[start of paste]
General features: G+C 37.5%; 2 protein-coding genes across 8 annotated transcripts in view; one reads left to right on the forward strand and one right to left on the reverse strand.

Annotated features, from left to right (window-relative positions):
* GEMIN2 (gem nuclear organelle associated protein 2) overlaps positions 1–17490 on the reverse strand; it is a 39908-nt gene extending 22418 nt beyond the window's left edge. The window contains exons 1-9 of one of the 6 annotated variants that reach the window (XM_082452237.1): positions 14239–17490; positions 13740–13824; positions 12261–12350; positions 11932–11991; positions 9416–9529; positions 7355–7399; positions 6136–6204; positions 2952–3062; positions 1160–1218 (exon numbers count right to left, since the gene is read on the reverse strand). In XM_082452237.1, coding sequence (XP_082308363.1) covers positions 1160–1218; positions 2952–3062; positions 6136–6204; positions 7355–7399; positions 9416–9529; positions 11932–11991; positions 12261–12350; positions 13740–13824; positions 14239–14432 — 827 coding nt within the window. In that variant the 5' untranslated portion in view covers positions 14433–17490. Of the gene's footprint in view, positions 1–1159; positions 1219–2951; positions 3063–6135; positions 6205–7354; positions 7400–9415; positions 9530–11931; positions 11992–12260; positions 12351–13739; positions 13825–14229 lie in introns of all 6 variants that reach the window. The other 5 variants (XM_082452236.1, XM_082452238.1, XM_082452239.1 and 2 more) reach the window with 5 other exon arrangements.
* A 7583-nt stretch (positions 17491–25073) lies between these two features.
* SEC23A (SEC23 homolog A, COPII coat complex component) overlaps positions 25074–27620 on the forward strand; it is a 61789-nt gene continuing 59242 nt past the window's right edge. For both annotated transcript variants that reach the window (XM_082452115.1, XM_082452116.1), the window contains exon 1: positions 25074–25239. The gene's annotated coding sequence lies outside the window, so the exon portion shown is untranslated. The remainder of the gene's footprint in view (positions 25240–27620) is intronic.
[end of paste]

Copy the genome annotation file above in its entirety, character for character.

General features: G+C 37.5%; 2 protein-coding genes across 8 annotated transcripts in view; one reads left to right on the forward strand and one right to left on the reverse strand.

Annotated features, from left to right (window-relative positions):
* GEMIN2 (gem nuclear organelle associated protein 2) overlaps positions 1–17490 on the reverse strand; it is a 39908-nt gene extending 22418 nt beyond the window's left edge. The window contains exons 1-9 of one of the 6 annotated variants that reach the window (XM_082452237.1): positions 14239–17490; positions 13740–13824; positions 12261–12350; positions 11932–11991; positions 9416–9529; positions 7355–7399; positions 6136–6204; positions 2952–3062; positions 1160–1218 (exon numbers count right to left, since the gene is read on the reverse strand). In XM_082452237.1, coding sequence (XP_082308363.1) covers positions 1160–1218; positions 2952–3062; positions 6136–6204; positions 7355–7399; positions 9416–9529; positions 11932–11991; positions 12261–12350; positions 13740–13824; positions 14239–14432 — 827 coding nt within the window. In that variant the 5' untranslated portion in view covers positions 14433–17490. Of the gene's footprint in view, positions 1–1159; positions 1219–2951; positions 3063–6135; positions 6205–7354; positions 7400–9415; positions 9530–11931; positions 11992–12260; positions 12351–13739; positions 13825–14229 lie in introns of all 6 variants that reach the window. The other 5 variants (XM_082452236.1, XM_082452238.1, XM_082452239.1 and 2 more) reach the window with 5 other exon arrangements.
* A 7583-nt stretch (positions 17491–25073) lies between these two features.
* SEC23A (SEC23 homolog A, COPII coat complex component) overlaps positions 25074–27620 on the forward strand; it is a 61789-nt gene continuing 59242 nt past the window's right edge. For both annotated transcript variants that reach the window (XM_082452115.1, XM_082452116.1), the window contains exon 1: positions 25074–25239. The gene's annotated coding sequence lies outside the window, so the exon portion shown is untranslated. The remainder of the gene's footprint in view (positions 25240–27620) is intronic.